OMFG — “I just got this in the mail from the lab and look at this link everybody, I now own my full genome!” (What?)

SOCK — “This is momentous, you should follow this link, it will blow your socks off!” (Or “About socks.”, or “This is a picture of me wearing nothing but a sock. Sorry if you misinterpreted the tag.”)

XKCD, SMBC — Good webcomics.

Malware in the phone? Google Search (Enhanced)

August 9, 2012

Final update: Brian from Lookout popped in to say this:

I’d like to thank everyone for this thread and keeping vigilant about our product. Unfortunately, we make mistakes sometimes but we work hard and fast to correct them. Fail fast goes the motto, as is embodied in this thread and, I’d like to believe, our response time.

We have just issued a new set of malware signatures which corrects for the false positive we previously reported. It will take a few hours for this new update to hit all phones but the propagation should be complete in less than 24 hours.

Sorry, again, for this mixup and we’re currently working on ways to ensure this doesn’t happen again.


And with that, that’s all folks; all-clear.


Update: See comments below for two reports of Lookout (the antivirus people) saying this was a false positive; no trojan, just an antivirus app jumping at shadows. Quote:

Our latest set of malware detection signatures went out to our users last night (August 8, 2012). Unfortunately it misidentifies the app “Google Enhanced Search” as the trojan ‘GGSearch’. If you’ve received this warning please ignore it – we will be shipping a new set of detection signatures in the next 24 hours, at the latest.


So I was at the university, and my phone said — well, read — that I have a trojan: a Trojan.Android.FakeGGSearch.a, calling itself “Google Search (Enhanced)”, with a long and scary list of permissions. Lookout (my virus scanner thingy) gave a description: a scary one, with the sending of costly text messages, uninstalling virus scanners, sending my personal details to China (but I have Chinese friends!), etc., etc.

That workday was over right then.

Went home, and used laptop to change my Google password and my Twitter client’s access, and checked the bank account linked to the Google account (for Android Market) for sudden disappearances of money. (There were none; phew.) Tried to uninstall the bugger a few times; it would not be uninstalled.

Hit the phone in airplane mode in the meanwhile. A mere music player doesn’t send no details anywhere. (Sony Ericsson Xperia X10 Mini Pro, by the way.)

Then went to visit my phone operator’s midtown office. They said, politely, “Fuck off, we don’t help you with what paranoid third party apps say is or isn’t malware. Neither will the phone manufacturer if you send it to them. Now bugger off.”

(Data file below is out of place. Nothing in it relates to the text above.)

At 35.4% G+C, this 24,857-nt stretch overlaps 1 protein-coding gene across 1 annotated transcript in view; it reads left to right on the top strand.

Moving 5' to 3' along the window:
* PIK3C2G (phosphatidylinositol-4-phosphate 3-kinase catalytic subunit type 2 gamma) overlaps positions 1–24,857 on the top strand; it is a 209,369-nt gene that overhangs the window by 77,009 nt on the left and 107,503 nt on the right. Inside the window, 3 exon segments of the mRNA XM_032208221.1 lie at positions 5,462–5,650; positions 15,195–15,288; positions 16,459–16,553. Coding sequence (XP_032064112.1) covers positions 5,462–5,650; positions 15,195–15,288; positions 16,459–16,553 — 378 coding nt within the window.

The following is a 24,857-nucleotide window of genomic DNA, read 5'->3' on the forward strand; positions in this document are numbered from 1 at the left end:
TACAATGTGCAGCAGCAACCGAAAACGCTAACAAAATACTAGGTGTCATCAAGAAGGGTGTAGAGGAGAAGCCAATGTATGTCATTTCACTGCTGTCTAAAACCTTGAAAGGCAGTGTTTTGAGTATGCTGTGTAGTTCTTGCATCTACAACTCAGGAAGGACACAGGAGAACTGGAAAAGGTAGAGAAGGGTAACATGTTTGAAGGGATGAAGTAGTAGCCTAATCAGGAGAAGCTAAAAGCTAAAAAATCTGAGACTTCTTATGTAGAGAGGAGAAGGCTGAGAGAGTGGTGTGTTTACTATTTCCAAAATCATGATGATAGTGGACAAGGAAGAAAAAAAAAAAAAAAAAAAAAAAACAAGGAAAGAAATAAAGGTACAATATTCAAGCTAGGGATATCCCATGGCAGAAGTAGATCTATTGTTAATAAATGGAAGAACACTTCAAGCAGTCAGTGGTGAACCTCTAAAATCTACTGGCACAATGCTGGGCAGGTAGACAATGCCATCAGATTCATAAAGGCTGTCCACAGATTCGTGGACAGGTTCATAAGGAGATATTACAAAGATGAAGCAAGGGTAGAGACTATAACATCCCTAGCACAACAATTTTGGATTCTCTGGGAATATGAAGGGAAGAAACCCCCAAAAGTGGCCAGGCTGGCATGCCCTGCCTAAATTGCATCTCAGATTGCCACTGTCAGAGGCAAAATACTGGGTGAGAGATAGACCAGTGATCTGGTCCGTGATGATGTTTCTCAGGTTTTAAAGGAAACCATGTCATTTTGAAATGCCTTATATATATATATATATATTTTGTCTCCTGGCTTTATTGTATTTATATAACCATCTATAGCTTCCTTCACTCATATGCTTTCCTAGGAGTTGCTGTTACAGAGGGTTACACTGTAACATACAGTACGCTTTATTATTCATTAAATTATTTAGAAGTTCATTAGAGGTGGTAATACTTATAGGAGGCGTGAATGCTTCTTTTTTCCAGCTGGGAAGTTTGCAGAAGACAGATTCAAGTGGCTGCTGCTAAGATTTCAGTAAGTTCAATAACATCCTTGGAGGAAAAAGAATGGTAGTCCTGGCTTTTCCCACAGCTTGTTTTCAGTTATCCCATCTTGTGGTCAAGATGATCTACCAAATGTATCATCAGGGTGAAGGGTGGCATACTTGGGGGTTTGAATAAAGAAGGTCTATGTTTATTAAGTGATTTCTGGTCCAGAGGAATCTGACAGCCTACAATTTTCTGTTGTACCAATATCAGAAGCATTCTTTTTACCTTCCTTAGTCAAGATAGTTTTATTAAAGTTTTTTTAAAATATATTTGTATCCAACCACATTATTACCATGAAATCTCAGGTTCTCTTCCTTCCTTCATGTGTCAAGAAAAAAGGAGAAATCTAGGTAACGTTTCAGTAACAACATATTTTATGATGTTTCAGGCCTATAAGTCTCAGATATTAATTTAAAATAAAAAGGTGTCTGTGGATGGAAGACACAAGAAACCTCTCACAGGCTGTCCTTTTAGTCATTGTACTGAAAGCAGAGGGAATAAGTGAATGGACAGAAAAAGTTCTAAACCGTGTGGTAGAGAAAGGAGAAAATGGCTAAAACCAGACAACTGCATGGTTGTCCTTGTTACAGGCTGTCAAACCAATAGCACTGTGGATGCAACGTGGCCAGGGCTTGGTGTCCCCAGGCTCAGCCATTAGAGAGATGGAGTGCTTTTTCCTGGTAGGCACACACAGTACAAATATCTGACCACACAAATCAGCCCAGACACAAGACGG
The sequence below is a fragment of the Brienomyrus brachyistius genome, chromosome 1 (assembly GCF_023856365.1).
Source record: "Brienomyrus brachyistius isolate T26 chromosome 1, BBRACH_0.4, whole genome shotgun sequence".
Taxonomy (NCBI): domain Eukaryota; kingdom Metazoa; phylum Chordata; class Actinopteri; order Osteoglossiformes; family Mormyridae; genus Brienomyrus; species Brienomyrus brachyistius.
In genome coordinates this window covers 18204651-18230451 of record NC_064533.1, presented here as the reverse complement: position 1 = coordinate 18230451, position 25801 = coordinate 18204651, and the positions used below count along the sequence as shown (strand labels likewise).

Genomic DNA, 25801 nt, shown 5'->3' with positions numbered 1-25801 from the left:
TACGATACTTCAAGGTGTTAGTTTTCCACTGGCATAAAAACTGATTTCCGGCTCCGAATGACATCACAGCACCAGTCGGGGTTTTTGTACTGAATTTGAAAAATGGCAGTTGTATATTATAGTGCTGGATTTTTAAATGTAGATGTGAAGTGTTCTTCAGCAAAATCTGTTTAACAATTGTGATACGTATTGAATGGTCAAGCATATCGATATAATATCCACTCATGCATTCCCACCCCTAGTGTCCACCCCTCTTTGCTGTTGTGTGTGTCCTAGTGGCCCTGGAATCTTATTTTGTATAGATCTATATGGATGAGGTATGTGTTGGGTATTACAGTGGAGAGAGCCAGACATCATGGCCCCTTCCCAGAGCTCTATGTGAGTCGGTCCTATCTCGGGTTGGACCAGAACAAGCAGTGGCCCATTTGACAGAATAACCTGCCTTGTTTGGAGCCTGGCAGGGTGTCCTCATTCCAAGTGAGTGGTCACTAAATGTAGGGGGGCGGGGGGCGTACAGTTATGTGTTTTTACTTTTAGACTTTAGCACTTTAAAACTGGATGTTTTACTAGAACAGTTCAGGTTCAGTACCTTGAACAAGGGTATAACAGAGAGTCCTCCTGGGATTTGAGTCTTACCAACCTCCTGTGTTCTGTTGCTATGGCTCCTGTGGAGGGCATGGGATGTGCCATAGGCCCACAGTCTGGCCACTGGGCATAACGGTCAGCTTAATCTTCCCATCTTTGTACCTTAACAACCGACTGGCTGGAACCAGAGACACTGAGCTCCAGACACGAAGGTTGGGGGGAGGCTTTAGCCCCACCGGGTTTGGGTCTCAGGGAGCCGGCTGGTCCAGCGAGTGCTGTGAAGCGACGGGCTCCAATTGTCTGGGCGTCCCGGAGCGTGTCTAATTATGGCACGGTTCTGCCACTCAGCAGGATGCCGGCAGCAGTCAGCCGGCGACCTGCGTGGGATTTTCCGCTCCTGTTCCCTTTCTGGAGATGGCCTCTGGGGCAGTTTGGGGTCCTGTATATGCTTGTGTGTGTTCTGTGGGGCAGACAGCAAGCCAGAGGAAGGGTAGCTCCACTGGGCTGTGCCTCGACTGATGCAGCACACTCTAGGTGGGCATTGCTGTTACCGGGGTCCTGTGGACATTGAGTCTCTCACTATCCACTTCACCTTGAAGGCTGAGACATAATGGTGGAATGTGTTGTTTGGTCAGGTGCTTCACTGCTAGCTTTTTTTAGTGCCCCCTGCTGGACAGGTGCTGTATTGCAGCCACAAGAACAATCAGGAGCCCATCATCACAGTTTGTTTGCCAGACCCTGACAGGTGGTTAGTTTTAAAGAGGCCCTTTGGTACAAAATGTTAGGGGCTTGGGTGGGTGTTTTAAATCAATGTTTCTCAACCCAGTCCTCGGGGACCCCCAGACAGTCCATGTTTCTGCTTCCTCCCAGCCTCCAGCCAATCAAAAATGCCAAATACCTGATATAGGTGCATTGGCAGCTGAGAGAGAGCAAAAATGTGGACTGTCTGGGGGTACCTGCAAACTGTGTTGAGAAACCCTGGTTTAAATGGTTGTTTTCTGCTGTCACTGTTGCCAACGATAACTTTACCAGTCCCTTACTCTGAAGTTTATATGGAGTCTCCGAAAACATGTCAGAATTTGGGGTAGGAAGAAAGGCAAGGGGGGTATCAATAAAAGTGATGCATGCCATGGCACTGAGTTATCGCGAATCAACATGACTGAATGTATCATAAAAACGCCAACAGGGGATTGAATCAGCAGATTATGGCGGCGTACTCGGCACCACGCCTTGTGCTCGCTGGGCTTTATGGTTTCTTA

I buggered off, took the SIM card and the memory card out, and googled, seeing a rash of cases similar to mine popping out in Germany, in Netherlands, all over the place, all as clueless as me. Someone more bold suggested this was Lookout mis-reacting.

Watching, giving my phone baleful glares, and looking how things will develop. (It’s about two hours since I noticed this; all but one of the discussions below have come into being since; all tell Lookout detected this, at about the same time apparently.) Will add links.


android.stackexchange : False positive? Apparently at least one other virus scanner doesn’t replicate. : Good discussion in German; raises the point that someone has had this app installed since April, and Lookout’s only now reacting to it (also, to old backups of it); false positive or better detection? They’re tending towards “false positive”, I think, and wondering if all affected devices have Android 2.1. : Scared and clueless — and with a SE Xperia Mini, a phone that’s almost identical to mine. I wish the others affected would tell theirs; is this an accident, or something important? They say, “I just installed Avast, and scans from it find no problem. either it’s a false positive from Lookout, or really effective malware.” : Wondering, suggesting Lookout’s forums (Where there seems to be no hits); suggesting trying a different antivirus, and reporting difficulties installing one, which is bad.
One person there has sent a question to Lookout; hope they answer quickly.

Then there’s, whose February 29 post An Evolution of Android Malware “When stealing data isn’t enough meet…GoManag …“ (Part 2) seems to describe a bit of malware identifying as “Google Search (Enhanced)” like this problem; so a bit of malware with that identification exists; now if I only knew if this rash of reports is that or a Lookout goof.


I’m waiting and seeing how the web-opinion develops before hitting the big reset button. Am “encouraged” to read all the alerts have come from Lookout; though this doesn’t need to mean this is a glitch; it could be an update that went out and found something nasty in a number of places.